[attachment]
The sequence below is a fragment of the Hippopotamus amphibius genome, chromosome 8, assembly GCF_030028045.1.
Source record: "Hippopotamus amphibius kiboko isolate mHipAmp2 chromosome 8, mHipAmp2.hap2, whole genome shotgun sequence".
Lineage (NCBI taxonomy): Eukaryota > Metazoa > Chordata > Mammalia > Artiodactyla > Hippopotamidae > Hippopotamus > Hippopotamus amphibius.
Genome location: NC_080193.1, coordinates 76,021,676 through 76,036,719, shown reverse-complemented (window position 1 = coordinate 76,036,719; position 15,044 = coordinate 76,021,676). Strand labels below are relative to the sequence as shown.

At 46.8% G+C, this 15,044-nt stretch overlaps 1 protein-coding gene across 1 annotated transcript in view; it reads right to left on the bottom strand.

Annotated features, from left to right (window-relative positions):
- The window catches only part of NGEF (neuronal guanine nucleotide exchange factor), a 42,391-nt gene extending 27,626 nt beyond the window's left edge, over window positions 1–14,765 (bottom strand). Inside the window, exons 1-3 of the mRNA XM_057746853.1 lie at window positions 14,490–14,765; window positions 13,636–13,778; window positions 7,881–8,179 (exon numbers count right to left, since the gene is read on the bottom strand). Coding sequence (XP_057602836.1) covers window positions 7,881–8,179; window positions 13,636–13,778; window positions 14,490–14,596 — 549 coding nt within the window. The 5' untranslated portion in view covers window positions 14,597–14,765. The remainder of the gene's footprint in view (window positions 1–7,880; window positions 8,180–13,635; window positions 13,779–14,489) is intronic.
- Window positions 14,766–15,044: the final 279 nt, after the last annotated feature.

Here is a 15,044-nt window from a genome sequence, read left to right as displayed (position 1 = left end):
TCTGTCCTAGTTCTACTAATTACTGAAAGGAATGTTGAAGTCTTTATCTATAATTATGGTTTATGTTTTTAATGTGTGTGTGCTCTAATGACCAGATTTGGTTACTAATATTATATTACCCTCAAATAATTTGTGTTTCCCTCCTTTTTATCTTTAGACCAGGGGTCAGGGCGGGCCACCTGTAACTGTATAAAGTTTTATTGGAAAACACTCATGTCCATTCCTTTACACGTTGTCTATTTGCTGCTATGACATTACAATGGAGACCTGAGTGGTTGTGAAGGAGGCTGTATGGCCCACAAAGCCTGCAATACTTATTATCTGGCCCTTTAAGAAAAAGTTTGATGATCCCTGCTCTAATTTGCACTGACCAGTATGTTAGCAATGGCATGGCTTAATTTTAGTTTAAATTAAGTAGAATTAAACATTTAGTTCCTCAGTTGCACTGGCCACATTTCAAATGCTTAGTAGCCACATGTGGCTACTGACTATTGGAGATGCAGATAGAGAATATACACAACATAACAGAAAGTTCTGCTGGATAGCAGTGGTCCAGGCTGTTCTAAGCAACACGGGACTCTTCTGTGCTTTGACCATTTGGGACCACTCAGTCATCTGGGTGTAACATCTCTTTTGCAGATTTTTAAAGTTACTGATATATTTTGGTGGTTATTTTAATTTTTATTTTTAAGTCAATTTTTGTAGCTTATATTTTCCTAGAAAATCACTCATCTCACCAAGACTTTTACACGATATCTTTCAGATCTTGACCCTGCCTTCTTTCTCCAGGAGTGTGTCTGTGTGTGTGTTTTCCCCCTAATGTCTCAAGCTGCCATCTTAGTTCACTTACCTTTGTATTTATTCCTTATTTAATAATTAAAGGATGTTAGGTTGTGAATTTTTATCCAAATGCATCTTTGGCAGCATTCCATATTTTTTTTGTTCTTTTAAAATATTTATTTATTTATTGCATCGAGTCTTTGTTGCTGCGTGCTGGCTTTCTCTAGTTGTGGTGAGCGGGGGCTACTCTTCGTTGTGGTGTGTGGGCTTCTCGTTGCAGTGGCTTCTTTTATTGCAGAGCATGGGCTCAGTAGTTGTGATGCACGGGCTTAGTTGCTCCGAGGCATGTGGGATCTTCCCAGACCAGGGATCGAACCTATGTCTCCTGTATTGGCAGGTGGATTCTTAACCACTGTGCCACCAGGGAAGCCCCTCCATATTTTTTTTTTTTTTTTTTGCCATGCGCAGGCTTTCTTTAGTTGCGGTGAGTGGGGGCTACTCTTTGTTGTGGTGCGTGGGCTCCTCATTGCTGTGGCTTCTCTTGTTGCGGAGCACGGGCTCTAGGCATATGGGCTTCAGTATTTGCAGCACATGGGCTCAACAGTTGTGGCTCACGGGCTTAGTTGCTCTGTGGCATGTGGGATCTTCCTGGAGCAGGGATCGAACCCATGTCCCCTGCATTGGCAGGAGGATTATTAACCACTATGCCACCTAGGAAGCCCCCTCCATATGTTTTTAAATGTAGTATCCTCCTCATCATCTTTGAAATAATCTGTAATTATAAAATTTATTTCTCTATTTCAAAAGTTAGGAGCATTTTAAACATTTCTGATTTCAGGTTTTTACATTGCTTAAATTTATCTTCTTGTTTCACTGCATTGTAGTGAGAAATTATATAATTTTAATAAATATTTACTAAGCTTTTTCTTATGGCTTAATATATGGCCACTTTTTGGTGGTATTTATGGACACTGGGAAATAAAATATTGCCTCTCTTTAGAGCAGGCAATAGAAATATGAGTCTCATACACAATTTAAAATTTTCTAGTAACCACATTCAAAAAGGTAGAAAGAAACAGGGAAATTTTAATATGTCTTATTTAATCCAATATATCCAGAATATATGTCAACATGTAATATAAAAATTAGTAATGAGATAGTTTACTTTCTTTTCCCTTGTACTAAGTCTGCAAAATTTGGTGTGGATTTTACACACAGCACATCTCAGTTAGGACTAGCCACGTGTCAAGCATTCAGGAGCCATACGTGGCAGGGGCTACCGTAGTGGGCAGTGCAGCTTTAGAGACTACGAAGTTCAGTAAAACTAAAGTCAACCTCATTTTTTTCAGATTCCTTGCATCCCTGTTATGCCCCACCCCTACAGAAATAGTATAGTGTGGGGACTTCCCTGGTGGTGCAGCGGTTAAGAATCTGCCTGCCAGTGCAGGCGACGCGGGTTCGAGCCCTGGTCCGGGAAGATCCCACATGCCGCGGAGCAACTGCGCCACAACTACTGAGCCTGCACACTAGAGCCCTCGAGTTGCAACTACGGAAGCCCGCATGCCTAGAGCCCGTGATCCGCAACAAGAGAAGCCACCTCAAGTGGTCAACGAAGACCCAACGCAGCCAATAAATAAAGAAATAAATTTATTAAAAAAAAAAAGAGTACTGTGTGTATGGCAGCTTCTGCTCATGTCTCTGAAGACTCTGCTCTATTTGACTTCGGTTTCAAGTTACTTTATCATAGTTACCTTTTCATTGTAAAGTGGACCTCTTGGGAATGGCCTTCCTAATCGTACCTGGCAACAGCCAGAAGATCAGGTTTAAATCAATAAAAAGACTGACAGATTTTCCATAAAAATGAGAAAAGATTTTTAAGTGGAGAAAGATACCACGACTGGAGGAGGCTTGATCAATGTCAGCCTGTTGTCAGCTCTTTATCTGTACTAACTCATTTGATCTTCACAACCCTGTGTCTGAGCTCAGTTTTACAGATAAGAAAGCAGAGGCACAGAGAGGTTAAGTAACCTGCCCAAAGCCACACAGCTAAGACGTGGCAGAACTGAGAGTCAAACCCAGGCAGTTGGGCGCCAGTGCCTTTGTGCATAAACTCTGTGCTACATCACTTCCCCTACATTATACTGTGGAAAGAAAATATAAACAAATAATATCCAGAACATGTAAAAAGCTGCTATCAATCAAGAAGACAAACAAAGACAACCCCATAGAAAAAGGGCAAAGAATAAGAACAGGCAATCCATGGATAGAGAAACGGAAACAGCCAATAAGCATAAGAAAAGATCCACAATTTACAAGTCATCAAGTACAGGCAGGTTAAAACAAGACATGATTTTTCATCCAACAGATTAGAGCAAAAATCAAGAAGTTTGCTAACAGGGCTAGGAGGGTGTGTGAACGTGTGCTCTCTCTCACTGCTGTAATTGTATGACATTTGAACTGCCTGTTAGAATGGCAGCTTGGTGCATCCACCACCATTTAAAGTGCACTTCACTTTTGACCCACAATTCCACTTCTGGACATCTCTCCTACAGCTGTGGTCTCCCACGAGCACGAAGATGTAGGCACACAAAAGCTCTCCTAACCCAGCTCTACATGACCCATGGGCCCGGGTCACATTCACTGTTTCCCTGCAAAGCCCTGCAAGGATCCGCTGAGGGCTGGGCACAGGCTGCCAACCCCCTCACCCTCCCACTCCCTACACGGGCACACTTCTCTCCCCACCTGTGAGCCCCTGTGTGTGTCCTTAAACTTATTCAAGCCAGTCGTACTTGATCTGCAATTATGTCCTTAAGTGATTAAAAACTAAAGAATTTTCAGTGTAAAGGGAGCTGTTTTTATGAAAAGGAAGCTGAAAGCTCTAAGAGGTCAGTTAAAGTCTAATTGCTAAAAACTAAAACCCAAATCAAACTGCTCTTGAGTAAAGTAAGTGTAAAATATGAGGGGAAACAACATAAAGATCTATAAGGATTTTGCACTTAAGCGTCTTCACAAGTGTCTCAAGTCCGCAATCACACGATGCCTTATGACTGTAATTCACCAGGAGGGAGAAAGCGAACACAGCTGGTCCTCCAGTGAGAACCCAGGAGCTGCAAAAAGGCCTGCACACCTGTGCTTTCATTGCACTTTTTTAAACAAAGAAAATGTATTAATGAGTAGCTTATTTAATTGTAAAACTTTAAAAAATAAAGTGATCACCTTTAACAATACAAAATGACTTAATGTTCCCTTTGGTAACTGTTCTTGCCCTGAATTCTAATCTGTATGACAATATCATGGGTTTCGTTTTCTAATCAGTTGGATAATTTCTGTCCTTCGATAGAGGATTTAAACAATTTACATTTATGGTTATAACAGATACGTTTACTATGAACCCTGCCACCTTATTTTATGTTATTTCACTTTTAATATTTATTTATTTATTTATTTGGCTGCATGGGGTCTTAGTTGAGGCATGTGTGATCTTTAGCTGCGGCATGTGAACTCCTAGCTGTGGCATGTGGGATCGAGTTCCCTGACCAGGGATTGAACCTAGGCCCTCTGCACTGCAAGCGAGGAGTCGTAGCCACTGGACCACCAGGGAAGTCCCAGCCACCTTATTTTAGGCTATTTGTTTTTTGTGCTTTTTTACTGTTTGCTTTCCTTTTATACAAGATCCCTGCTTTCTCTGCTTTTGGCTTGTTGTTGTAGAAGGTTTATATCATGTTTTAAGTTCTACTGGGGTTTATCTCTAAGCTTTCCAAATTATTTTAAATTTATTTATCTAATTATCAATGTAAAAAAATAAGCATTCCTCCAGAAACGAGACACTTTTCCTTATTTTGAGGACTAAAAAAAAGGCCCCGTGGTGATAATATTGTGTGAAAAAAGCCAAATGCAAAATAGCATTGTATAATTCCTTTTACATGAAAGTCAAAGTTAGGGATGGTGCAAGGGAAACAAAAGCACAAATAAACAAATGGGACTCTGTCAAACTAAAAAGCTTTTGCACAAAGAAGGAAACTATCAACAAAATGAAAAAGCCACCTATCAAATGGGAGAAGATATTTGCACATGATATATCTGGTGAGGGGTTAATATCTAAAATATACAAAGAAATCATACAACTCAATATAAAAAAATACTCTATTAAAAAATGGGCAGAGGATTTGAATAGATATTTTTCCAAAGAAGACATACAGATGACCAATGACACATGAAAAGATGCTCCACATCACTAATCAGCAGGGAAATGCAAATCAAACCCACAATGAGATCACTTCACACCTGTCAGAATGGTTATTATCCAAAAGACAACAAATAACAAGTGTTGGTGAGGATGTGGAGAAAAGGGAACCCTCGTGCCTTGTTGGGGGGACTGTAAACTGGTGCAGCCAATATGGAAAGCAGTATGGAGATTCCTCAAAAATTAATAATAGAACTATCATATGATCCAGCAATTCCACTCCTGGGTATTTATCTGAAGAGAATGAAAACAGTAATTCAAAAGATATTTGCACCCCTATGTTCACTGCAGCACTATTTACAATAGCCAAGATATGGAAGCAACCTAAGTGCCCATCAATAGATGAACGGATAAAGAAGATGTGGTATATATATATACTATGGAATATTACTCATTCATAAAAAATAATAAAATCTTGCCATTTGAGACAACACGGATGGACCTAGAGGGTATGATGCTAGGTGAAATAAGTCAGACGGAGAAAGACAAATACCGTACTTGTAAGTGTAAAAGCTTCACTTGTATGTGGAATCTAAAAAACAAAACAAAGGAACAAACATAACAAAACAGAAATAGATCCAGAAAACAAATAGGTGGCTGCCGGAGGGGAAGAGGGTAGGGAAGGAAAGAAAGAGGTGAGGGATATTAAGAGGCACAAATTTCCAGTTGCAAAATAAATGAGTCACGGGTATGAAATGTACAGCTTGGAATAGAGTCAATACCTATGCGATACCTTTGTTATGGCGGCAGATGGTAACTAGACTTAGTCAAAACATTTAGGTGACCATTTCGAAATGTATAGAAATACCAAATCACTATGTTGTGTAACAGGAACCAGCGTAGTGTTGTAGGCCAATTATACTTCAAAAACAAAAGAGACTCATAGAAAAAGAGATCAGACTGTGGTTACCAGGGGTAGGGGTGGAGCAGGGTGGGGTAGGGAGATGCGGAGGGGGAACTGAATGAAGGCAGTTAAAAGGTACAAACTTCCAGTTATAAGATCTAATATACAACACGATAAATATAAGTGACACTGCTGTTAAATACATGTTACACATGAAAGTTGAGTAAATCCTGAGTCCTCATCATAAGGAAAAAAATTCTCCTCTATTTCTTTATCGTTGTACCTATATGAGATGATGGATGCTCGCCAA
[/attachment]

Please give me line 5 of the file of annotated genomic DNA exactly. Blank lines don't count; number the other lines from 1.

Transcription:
At 46.8% G+C, this 15,044-nt stretch overlaps 1 protein-coding gene across 1 annotated transcript in view; it reads right to left on the bottom strand.